Following a recent World Health Organization (WHO) report that over 1,000 of 1,154 people who have died worldwide from the 2009 H1N1 swine flu pandemic were in the Americas, schools in the US brace themselves for a “nasty” flu season.
338 (nearly one third) of the deaths were reported in the last week of July, of which more than 300 were in the Americas.
A total of 168 countries and territories have now reported at least one lab confirmed case of pandemic swine flu, bringing the total reported number of cases worldwide to at least 162,380, said the WHO.
However, the global health agency explained that this number is likely to be a gross understatement of the actual number of cases, since countries are no longer required to test and report individual cases.
Since 6 July, nine countries have newly reported their first case of pandemic H1N1 flu: Azerbaijan, Gabon, Grenada, Kazakhstan, Moldova, Monaco, Nauru, Swaziland, Suriname.
In terms of how active the virus is, most countries in North and South America are reporting widespread activity (last update for this was in mid July), while in Europe only the UK and Portugal are seeing widespread activity. The rest of Europe and countries reporting from Asia are experiencing localized activity said the WHO.
They also said there is no evidence that the pandemic swine flu virus is mutating to a more dangerous form, all “viruses analyzed to date are antigenically and genetically similar”.
However, six patients have been found to have strains of the virus that is resistant to oseltamivir (Tamiflu). These cases were in Denmark (1 patient), Hong Kong (1), Japan (3) and Canada (1). Five of the six patients had been given Tamiflu, and they have all recovered well.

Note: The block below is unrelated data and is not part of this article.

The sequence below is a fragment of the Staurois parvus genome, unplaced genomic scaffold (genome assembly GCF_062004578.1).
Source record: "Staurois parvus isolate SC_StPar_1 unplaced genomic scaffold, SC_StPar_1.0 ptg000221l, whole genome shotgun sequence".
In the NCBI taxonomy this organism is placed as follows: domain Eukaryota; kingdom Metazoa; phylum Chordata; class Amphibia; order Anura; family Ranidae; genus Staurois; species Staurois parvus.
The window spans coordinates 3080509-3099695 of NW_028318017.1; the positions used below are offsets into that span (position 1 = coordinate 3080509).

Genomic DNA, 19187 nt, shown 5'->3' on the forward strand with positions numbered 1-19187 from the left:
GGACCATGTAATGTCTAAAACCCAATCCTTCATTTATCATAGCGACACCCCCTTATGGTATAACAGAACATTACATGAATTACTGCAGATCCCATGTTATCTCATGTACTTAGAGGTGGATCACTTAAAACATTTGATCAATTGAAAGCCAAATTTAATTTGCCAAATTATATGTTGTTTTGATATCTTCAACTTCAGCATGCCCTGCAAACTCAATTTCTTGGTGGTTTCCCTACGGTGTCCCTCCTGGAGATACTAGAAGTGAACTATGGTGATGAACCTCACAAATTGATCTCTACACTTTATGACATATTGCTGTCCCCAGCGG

The resistant strains all had the same characteristic mutation at position 274/275, associated with oseltamivir resistance, said the WHO.
Meanwhile, US schools are bracing for what could be a “nasty flu season”, reports ABC News.
The US government is expected to release guidelines for principals and educators this Friday to help them prevent the spread of H1N1 swine flu.
There is a delicate balance to be struck between stemming the spread of the virus and the disruption that would be caused by closing schools, which is one of the actions that may be considered.
The knock-on effect could be considerable, not only disrupting schools but other workplaces too as parents juggle their work arrangements to look after children at home.
Other challenges for educators is how to make sure students don’t fall behind in their studies.
In Georgia, where students have already gone back to school, Cindy Ball, director of community relations for Rockdale County Public Schools, told ABC News, that they were concerned about:
“How do you continue learning for students who are healthy?”
Source: WHO, ABC News.
Written by: Catharine Paddock, PhD